Changes to a new entity with a two-level connection are not saved by Entity Framework.

entity-framework savechanges

Question

I'm building an ASP.NET MVC site using the ADO.NET Entity Framework. I have an entity model that includes these entities, associated by foreign keys:

Report(ID, Date, Heading, Report_Type_ID, etc.)

  • SubReport(ID, ReportText, etc.) - one-to-one relationship with Report.
    • ReportSource(ID, Name, Description) - one-to-many relationship with Sub_Report.
      • ReportSourceType(ID, Name, Description) - one-to-many relationship with ReportSource.
      • Contact (ID, Name, Address, etc.) - one-to-one relationship with Report_Source.

There is a Create.aspx page for each type of SubReport. The post event method returns a new Sub_Report entity.

Before, in my post method, I followed this process:

  1. Set the properties for a new Report entity from the page's fields.
  2. Set the SubReport entity's specific properties from the page's fields.
  3. Set the SubReport entity's Report to the new Report entity created in 1.
  4. Given an ID provided by the page, look up the ReportSource and set the Sub_Report entity's ReportSource to the found entity.
  5. SaveChanges.

This workflow succeeded just fine for a couple of weeks. Then last week something changed and it doesn't work any more. Now instead of the save operation, I get this Exception:

UpdateException: "Entities in 'DIR2_5Entities.ReportSourceSet' 
participate in the 'FK_ReportSources_ReportSourceTypes' relationship. 
0 related 'ReportSourceTypes' were found. 1 'Report_Source_Types' is expected."

The debug visualizer shows the following:

  • The SubReport's ReportSource is set and loaded, and all of its properties are correct.
  • The Report_Source has a valid ReportSourceType entity attached.

In SQL Profiler the prepared SQL statement looks OK. Can anybody point me to what obvious thing I'm missing?

TIA

Notes: The Report and SubReport are always new entities in this case. The Report entity contains properties common to many types of reports and is used for generic queries. SubReports are specific reports with extra parameters varying by type. There is actually a different entity set for each type of SubReport, but this question applies to all of them, so I use SubReport as a simplified example.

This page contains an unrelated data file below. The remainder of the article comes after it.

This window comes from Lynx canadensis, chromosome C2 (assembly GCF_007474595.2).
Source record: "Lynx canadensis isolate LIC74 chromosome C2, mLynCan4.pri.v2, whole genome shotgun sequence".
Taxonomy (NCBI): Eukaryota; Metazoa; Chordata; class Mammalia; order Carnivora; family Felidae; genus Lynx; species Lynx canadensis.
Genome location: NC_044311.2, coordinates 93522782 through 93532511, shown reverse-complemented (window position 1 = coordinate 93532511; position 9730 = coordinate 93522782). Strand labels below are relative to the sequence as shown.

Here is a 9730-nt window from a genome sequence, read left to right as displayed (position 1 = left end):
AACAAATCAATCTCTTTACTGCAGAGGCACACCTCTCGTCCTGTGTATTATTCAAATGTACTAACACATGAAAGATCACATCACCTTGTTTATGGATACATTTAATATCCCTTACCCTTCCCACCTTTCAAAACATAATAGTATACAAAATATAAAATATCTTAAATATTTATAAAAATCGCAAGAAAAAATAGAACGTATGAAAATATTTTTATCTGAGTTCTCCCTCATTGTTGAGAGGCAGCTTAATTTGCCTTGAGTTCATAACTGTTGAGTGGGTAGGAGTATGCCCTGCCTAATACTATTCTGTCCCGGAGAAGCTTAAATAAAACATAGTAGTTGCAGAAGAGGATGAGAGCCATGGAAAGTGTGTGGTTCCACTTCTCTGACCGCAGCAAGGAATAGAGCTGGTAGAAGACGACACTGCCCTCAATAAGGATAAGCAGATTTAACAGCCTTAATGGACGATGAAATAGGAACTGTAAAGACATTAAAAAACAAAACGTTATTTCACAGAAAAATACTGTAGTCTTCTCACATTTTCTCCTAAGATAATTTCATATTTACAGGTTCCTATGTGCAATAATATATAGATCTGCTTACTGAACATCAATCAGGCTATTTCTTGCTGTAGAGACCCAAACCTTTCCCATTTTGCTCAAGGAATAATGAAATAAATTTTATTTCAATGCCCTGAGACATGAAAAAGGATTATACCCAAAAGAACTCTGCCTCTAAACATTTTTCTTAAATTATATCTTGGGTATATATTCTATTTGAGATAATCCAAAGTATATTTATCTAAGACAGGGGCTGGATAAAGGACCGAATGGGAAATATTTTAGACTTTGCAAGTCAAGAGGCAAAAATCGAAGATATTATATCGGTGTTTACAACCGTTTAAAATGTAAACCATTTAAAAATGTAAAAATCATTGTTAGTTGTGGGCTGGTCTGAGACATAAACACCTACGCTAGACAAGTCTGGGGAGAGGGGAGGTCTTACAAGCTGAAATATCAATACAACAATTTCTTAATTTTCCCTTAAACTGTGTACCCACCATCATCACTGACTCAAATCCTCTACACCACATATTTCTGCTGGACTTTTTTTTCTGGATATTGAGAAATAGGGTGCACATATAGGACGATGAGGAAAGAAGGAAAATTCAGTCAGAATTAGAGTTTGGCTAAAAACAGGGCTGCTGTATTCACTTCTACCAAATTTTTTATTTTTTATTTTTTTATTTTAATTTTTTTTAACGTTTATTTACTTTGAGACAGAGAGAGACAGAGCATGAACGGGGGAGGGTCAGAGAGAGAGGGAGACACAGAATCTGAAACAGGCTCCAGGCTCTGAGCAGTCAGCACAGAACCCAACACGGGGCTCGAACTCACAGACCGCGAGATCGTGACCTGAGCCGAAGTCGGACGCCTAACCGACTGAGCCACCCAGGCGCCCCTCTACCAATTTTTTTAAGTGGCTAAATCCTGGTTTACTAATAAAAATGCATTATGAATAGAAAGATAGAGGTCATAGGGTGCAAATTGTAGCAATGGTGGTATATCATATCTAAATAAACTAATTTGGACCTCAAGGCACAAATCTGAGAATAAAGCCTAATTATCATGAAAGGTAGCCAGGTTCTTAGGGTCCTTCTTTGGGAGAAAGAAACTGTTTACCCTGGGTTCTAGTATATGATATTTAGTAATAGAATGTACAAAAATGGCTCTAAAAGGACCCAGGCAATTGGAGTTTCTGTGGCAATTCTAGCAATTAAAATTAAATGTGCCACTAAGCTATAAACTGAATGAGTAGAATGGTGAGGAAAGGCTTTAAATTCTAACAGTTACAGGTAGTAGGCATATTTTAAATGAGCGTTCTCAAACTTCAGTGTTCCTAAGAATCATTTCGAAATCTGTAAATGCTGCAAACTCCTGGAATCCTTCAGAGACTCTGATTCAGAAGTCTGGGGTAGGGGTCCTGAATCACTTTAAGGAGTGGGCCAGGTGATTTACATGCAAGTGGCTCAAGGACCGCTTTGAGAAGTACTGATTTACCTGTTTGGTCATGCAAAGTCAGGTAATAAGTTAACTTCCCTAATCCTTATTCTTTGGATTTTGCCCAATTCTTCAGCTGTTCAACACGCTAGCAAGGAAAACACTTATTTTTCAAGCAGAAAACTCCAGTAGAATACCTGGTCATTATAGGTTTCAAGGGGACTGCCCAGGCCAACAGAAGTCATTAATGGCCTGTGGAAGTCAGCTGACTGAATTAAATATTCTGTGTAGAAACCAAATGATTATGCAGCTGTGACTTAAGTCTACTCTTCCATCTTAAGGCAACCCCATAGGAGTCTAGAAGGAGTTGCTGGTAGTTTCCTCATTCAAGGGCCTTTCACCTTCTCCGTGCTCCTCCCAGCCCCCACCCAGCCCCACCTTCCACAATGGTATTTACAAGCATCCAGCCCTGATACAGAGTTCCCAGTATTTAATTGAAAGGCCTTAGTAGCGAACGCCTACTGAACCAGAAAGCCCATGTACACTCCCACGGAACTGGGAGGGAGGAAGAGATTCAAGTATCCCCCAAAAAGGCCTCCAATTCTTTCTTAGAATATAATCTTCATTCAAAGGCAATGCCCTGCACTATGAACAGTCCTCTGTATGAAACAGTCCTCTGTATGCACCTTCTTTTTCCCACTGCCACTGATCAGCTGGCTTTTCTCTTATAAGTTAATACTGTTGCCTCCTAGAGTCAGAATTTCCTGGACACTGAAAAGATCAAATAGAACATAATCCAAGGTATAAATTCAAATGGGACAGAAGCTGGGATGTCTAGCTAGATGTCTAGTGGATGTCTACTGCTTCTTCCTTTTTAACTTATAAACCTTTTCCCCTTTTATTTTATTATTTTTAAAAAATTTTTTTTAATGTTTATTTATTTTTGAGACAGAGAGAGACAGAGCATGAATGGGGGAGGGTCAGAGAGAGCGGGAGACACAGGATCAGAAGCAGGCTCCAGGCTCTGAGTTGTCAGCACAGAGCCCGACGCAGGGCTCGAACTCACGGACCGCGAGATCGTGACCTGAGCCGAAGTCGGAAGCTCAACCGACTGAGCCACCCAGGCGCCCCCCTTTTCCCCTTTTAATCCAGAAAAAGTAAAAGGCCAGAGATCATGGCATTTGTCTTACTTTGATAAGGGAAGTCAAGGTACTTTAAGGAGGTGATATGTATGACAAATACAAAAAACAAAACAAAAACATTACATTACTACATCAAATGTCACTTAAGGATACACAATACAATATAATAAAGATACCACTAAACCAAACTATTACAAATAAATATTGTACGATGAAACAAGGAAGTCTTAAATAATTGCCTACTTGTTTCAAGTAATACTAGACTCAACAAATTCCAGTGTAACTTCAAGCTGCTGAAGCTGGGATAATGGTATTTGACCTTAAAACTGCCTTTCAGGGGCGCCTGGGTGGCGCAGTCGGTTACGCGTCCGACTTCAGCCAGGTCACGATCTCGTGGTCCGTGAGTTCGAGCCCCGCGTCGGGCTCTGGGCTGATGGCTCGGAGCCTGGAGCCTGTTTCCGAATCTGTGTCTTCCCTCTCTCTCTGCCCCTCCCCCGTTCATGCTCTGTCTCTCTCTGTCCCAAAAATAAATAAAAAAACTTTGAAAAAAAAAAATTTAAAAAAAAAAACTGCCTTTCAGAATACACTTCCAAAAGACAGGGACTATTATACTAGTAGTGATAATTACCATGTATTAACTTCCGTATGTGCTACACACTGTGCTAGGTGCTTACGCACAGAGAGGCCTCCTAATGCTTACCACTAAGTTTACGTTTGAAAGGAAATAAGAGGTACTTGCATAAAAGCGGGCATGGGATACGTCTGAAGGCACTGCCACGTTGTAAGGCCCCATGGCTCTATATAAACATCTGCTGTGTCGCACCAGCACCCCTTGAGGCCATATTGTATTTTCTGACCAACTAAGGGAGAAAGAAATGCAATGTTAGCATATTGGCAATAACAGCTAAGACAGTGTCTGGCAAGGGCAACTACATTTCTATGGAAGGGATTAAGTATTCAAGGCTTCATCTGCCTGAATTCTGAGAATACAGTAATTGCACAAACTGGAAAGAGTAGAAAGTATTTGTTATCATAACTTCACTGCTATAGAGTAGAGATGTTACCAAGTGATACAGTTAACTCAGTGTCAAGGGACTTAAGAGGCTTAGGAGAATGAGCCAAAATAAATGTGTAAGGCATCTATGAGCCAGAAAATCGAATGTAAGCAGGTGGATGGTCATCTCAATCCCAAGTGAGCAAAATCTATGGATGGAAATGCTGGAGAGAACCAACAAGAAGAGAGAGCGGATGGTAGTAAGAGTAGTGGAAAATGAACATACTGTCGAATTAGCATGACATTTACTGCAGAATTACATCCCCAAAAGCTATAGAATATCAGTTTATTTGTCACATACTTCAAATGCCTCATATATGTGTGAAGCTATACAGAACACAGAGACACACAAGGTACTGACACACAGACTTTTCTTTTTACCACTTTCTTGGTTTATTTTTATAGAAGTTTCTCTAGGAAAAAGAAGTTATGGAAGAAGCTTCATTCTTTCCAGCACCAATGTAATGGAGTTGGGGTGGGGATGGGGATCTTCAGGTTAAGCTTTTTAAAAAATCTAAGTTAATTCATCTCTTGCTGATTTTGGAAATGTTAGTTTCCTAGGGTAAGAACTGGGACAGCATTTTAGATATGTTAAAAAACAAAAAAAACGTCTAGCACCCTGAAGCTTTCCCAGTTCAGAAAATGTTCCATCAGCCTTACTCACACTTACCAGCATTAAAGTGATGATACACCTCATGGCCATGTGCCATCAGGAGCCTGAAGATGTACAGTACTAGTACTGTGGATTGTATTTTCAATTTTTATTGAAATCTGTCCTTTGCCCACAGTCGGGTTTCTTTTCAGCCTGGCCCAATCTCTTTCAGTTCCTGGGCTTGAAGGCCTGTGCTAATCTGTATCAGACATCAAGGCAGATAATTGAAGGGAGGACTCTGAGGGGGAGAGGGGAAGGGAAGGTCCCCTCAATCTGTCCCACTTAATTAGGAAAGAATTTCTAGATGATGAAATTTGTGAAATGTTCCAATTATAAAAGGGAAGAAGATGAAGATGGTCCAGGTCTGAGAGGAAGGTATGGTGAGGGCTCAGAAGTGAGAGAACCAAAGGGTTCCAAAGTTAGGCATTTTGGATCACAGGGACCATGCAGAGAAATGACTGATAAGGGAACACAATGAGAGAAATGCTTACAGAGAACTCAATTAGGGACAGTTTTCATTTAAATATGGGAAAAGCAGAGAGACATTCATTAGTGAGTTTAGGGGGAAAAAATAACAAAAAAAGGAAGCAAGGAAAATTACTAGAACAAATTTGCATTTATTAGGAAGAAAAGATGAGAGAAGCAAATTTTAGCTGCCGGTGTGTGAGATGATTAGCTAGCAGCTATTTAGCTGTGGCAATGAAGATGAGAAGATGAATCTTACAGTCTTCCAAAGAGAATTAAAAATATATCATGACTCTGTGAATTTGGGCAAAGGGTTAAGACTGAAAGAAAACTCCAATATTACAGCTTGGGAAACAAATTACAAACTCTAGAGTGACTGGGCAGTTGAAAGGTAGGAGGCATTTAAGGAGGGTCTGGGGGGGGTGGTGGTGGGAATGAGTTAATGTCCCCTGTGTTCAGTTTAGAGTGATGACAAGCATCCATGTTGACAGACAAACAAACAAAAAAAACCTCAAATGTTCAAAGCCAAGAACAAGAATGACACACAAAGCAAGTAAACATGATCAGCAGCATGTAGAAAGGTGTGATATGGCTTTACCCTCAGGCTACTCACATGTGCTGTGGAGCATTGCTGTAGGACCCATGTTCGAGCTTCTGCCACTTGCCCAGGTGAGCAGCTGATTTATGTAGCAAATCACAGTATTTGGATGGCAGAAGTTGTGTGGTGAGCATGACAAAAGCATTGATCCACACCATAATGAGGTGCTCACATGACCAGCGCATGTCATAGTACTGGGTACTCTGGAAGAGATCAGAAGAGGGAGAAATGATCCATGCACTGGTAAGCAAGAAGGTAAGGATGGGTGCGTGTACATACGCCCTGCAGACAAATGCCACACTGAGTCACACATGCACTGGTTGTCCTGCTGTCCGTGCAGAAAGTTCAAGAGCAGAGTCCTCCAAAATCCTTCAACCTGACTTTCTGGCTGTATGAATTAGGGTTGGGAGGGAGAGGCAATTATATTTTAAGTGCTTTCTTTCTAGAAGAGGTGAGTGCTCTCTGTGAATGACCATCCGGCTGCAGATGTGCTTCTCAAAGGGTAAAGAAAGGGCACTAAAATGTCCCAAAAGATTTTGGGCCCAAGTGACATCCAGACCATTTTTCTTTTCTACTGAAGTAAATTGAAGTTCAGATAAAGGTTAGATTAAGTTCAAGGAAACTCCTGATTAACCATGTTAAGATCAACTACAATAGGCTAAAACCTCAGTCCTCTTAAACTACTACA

1
3
8/17/2009 8:39:45 PM

Accepted Answer

This tends to happen if your database tables have a 1 - 1 relationship with each other. In your example reportsourceset expects a reportsorttypes with whatever id it is referencing. I have run into this problem when my relationship is linking two primary keys from opposite tables together.

0
12/2/2009 7:16:23 PM

Popular Answer

I realise I'm late to this, but I had a similar problem and I hacked through it for about 3 hours before I came up with a solution. I'd post code, but it's at home - I can do it later if someone needs it.

Here are some things to check:

  • Set a breakpoint on the SaveChanges() call and examine the object context in depth. You should see a list of additions and changes to the context. When I first looked, I found that it was trying to add all my related objects rather than just point to them. In your case, the context might be trying to add a new Report_Source_Type.
  • Related to the previous point, but if you're retrieving the report source, make sure it is being retrieved from the database by its entity key and properly attached to the context. If not, your context might believe it to be a new item and therefore its required relationships won't be set.

From memory, I retrieved my references using the context.GetObjectByKey method, and then explicitly attached those objects to the context using the context.Attach method before assigning them to the properties of my original object.



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